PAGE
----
What happens when a complaint is made?

Do you know how many committees the General Osteopathic Council has for dealing with complaints?  The answer is three – the Investigating Committee, the Professional Conduct Committee and the Health Committee.  The three committees for investigating allegations against osteopaths are statutory with their specific functions laid down in the Osteopaths Act 1993.

If a complaint is made against an osteopath there are several stages that take place.

Investigating Committee

This committee conducts the initial investigation into a complaint against an osteopath.  The complaint may include unacceptable conduct, incompetence or ill health.

Professional Conduct Committee

This committee hears cases of unacceptable conduct, incompetence or criminal convictions.  In cases that are proved sanctions are imposed on the osteopath.

Health Committee

Considers cases where osteopath is alleged to be in poor physical or mental health.  Appropriate action is then taken.

Panels will consist of three members – 2 lay and 1 osteopath drawn from the pool on each committee.

A formal Complaint

When a complaint is received by the GOsC the following process takes place:

A screener from the Investigating Committee examines the evidence and decides whether there is a case to answer.  There are threshold criteria for unacceptable professional conduct which assists the screener.

If the screener decides the complaint should be investigated then the osteopath is given 28 days to provide a response to the complaint.  Evidence may be gathered from other people and a response from the complainant.  Osteopaths receive support from their insurer, the Institute of Osteopathy and colleagues.

The Investigating Committee panel examines all the information provided.  They may find there is no case to answer if they do not believe the evidence supports the complaint.  If there is a case to answer the case will be referred t the Professional Conduct Committee.  An interim suspension order may be imposed if it is felt necessary to protect the public.  Health related problems will be referred to the Health Committee which meets in private and may impose conditions or suspend registration.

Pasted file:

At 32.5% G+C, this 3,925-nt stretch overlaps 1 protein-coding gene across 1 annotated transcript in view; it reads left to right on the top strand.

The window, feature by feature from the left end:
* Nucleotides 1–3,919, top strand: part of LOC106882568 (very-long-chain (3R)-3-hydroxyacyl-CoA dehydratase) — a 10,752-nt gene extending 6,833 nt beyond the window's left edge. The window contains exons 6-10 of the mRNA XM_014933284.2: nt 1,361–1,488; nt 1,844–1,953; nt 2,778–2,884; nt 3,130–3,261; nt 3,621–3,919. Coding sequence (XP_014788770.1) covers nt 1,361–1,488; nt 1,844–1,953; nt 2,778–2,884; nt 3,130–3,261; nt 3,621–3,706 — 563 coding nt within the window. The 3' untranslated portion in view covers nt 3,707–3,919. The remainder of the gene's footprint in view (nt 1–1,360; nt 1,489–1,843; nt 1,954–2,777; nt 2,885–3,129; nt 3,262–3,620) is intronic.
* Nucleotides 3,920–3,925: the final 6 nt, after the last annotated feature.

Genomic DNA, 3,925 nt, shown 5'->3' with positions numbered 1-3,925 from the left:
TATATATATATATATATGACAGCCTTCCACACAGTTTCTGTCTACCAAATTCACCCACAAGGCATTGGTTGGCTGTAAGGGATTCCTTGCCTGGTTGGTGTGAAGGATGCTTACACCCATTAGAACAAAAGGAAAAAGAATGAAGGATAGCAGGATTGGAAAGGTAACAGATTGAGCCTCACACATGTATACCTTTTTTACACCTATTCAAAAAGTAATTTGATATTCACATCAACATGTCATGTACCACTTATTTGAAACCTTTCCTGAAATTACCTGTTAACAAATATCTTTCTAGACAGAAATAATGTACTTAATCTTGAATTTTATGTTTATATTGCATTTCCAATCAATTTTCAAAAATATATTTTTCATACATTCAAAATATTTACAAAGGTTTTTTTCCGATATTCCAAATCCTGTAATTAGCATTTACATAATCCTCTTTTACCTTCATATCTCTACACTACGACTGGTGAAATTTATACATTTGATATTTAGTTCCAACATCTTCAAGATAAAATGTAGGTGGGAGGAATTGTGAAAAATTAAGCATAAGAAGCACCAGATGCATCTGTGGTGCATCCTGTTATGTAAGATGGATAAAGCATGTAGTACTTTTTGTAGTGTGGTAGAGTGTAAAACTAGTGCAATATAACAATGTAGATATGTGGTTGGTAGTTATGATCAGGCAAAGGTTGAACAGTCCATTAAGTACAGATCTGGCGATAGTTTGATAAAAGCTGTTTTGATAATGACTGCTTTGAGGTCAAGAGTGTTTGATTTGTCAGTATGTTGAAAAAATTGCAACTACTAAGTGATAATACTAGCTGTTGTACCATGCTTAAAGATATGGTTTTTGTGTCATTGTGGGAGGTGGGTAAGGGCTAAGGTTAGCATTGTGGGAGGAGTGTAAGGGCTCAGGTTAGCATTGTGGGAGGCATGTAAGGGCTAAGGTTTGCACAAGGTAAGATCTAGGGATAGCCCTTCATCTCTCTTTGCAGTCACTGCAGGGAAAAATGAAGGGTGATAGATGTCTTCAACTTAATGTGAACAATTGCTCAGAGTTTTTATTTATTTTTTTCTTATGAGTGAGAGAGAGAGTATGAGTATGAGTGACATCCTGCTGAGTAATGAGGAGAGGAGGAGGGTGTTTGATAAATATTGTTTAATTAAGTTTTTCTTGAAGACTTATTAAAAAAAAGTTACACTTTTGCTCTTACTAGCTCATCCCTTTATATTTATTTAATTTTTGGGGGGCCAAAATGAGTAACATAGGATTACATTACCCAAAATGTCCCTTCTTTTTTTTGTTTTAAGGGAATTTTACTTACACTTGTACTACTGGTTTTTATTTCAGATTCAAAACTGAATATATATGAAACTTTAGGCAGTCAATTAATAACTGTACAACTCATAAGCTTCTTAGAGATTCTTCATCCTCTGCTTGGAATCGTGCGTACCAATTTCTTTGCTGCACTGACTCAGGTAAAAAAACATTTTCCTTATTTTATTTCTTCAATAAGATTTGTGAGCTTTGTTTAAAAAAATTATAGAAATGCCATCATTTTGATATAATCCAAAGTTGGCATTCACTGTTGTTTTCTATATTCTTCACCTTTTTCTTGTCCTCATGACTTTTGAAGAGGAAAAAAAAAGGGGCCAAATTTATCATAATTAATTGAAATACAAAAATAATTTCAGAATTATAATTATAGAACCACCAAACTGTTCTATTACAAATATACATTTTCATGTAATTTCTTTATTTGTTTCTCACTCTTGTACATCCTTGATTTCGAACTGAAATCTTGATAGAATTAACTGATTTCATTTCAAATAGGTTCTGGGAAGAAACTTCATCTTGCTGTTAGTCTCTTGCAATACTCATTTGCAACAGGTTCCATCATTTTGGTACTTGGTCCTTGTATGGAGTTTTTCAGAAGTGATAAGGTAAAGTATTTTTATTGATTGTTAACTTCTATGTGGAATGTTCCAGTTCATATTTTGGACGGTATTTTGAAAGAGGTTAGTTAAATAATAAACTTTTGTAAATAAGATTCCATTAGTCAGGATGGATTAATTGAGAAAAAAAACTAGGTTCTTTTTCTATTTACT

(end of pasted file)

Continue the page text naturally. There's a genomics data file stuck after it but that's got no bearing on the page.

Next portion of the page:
Professional Conduct Committee hearings are public.  Osteopaths may have a legal representative at the meeting.  Witnesses are called to testify including the complainant.  The outcome may be serious incompetence, unacceptable conduct or a conviction for a serious criminal offence.  The committee will announce its decision on the day usually.  Sanctions that may be imposed include an admonishment, conditions of practice, suspension from the register or removal from the register.

This is a legal process which follows formal procedures and must abide by the Osteopaths Act 1993.

Hopefully this has helped to give you an understanding of how complaints are investigated by our regulator.  It should give you reassurance that there are robust procedures for the public protection.

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